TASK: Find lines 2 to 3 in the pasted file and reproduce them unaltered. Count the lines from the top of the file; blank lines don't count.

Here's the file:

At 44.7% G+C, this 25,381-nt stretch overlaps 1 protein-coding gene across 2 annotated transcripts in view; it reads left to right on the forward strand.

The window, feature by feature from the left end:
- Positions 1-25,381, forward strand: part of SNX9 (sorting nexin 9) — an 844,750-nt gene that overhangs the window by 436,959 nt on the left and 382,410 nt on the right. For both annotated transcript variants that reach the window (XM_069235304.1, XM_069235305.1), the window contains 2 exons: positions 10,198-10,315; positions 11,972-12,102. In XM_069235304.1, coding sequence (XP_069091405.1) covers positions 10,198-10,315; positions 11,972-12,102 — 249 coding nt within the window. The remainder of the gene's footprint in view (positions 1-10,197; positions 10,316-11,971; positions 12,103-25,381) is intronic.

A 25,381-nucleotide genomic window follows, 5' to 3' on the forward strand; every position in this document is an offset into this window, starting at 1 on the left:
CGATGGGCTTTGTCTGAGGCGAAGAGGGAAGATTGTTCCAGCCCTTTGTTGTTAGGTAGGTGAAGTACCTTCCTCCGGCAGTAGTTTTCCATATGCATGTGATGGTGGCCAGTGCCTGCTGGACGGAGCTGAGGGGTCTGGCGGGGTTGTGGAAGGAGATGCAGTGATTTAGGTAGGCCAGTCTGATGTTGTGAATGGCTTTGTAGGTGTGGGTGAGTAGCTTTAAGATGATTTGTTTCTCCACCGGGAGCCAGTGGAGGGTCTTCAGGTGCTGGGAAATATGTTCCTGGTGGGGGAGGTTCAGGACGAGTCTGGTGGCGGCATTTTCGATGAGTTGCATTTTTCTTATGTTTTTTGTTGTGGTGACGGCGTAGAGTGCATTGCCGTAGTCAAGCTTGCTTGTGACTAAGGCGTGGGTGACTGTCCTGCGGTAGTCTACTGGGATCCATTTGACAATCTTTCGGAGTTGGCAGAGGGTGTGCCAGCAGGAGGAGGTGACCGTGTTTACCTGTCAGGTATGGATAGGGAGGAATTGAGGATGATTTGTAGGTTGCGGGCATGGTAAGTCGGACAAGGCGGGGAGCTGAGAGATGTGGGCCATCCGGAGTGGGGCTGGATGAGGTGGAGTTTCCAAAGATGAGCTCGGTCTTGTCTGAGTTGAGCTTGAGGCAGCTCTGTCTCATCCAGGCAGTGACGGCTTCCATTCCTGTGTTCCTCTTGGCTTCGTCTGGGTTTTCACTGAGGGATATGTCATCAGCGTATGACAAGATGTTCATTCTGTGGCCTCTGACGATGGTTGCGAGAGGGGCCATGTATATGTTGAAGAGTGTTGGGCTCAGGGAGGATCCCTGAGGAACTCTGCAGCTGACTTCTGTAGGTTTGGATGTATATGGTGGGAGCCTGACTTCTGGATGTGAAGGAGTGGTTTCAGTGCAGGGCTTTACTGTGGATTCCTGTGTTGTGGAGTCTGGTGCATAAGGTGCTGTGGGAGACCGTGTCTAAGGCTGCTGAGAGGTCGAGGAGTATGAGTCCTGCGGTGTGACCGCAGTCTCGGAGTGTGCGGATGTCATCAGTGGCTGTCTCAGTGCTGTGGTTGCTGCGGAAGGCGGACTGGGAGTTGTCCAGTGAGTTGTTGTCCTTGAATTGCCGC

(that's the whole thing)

The window, feature by feature from the left end:
- Positions 1-25,381, forward strand: part of SNX9 (sorting nexin 9) — an 844,750-nt gene that overhangs the window by 436,959 nt on the left and 382,410 nt on the right. For both annotated transcript variants that reach the window (XM_069235304.1, XM_069235305.1), the window contains 2 exons: positions 10,198-10,315; positions 11,972-12,102. In XM_069235304.1, coding sequence (XP_069091405.1) covers positions 10,198-10,315; positions 11,972-12,102 — 249 coding nt within the window. The remainder of the gene's footprint in view (positions 1-10,197; positions 10,316-11,971; positions 12,103-25,381) is intronic.